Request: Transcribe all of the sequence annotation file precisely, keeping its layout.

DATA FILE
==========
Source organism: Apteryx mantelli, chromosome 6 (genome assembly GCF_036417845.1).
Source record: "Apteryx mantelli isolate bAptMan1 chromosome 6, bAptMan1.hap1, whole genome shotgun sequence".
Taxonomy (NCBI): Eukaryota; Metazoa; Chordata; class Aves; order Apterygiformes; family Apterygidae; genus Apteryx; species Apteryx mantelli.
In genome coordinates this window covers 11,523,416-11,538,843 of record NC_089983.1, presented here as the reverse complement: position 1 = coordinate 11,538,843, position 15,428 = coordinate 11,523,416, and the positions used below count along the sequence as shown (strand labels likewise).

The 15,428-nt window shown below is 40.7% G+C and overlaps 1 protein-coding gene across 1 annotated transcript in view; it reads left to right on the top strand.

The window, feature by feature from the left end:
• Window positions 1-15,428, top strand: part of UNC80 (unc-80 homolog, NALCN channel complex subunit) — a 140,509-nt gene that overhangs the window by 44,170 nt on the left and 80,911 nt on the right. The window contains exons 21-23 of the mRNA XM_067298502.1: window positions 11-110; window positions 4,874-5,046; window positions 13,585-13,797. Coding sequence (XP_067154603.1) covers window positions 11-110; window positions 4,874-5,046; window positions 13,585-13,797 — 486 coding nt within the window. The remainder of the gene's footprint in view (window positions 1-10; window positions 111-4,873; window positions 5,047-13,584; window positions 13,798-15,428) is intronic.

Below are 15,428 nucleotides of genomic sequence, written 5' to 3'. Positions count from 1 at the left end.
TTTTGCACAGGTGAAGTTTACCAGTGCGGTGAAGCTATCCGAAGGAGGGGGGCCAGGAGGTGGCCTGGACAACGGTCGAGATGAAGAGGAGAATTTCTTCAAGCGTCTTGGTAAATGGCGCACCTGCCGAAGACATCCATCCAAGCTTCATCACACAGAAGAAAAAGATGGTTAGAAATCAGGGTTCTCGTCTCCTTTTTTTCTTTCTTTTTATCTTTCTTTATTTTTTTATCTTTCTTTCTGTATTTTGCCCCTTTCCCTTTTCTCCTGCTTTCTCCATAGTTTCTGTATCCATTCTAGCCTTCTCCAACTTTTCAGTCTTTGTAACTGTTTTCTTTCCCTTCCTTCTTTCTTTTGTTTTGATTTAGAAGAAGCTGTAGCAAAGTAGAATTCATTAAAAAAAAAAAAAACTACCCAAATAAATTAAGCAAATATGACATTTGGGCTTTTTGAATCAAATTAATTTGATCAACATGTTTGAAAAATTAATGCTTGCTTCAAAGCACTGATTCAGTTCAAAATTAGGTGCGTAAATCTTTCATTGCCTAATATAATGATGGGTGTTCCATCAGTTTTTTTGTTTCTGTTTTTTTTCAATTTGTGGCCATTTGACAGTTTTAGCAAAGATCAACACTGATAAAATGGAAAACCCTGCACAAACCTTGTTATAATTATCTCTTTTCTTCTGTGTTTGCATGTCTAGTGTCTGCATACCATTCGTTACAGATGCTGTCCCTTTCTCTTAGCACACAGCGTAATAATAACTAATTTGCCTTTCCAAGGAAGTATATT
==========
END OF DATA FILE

Source organism: Apteryx mantelli, chromosome 6 (genome assembly GCF_036417845.1).
Source record: "Apteryx mantelli isolate bAptMan1 chromosome 6, bAptMan1.hap1, whole genome shotgun sequence".
Taxonomy (NCBI): Eukaryota; Metazoa; Chordata; class Aves; order Apterygiformes; family Apterygidae; genus Apteryx; species Apteryx mantelli.
In genome coordinates this window covers 11,523,416-11,538,843 of record NC_089983.1, presented here as the reverse complement: position 1 = coordinate 11,538,843, position 15,428 = coordinate 11,523,416, and the positions used below count along the sequence as shown (strand labels likewise).

The 15,428-nt window shown below is 40.7% G+C and overlaps 1 protein-coding gene across 1 annotated transcript in view; it reads left to right on the top strand.

The window, feature by feature from the left end:
• Window positions 1-15,428, top strand: part of UNC80 (unc-80 homolog, NALCN channel complex subunit) — a 140,509-nt gene that overhangs the window by 44,170 nt on the left and 80,911 nt on the right. The window contains exons 21-23 of the mRNA XM_067298502.1: window positions 11-110; window positions 4,874-5,046; window positions 13,585-13,797. Coding sequence (XP_067154603.1) covers window positions 11-110; window positions 4,874-5,046; window positions 13,585-13,797 — 486 coding nt within the window. The remainder of the gene's footprint in view (window positions 1-10; window positions 111-4,873; window positions 5,047-13,584; window positions 13,798-15,428) is intronic.

Below are 15,428 nucleotides of genomic sequence, written 5' to 3'. Positions count from 1 at the left end.
TTTTGCACAGGTGAAGTTTACCAGTGCGGTGAAGCTATCCGAAGGAGGGGGGCCAGGAGGTGGCCTGGACAACGGTCGAGATGAAGAGGAGAATTTCTTCAAGCGTCTTGGTAAATGGCGCACCTGCCGAAGACATCCATCCAAGCTTCATCACACAGAAGAAAAAGATGGTTAGAAATCAGGGTTCTCGTCTCCTTTTTTTCTTTCTTTTTATCTTTCTTTATTTTTTTATCTTTCTTTCTGTATTTTGCCCCTTTCCCTTTTCTCCTGCTTTCTCCATAGTTTCTGTATCCATTCTAGCCTTCTCCAACTTTTCAGTCTTTGTAACTGTTTTCTTTCCCTTCCTTCTTTCTTTTGTTTTGATTTAGAAGAAGCTGTAGCAAAGTAGAATTCATTAAAAAAAAAAAAAACTACCCAAATAAATTAAGCAAATATGACATTTGGGCTTTTTGAATCAAATTAATTTGATCAACATGTTTGAAAAATTAATGCTTGCTTCAAAGCACTGATTCAGTTCAAAATTAGGTGCGTAAATCTTTCATTGCCTAATATAATGATGGGTGTTCCATCAGTTTTTTTGTTTCTGTTTTTTTTCAATTTGTGGCCATTTGACAGTTTTAGCAAAGATCAACACTGATAAAATGGAAAACCCTGCACAAACCTTGTTATAATTATCTCTTTTCTTCTGTGTTTGCATGTCTAGTGTCTGCATACCATTCGTTACAGATGCTGTCCCTTTCTCTTAGCACACAGCGTAATAATAACTAATTTGCCTTTCCAAGGAAGTATATT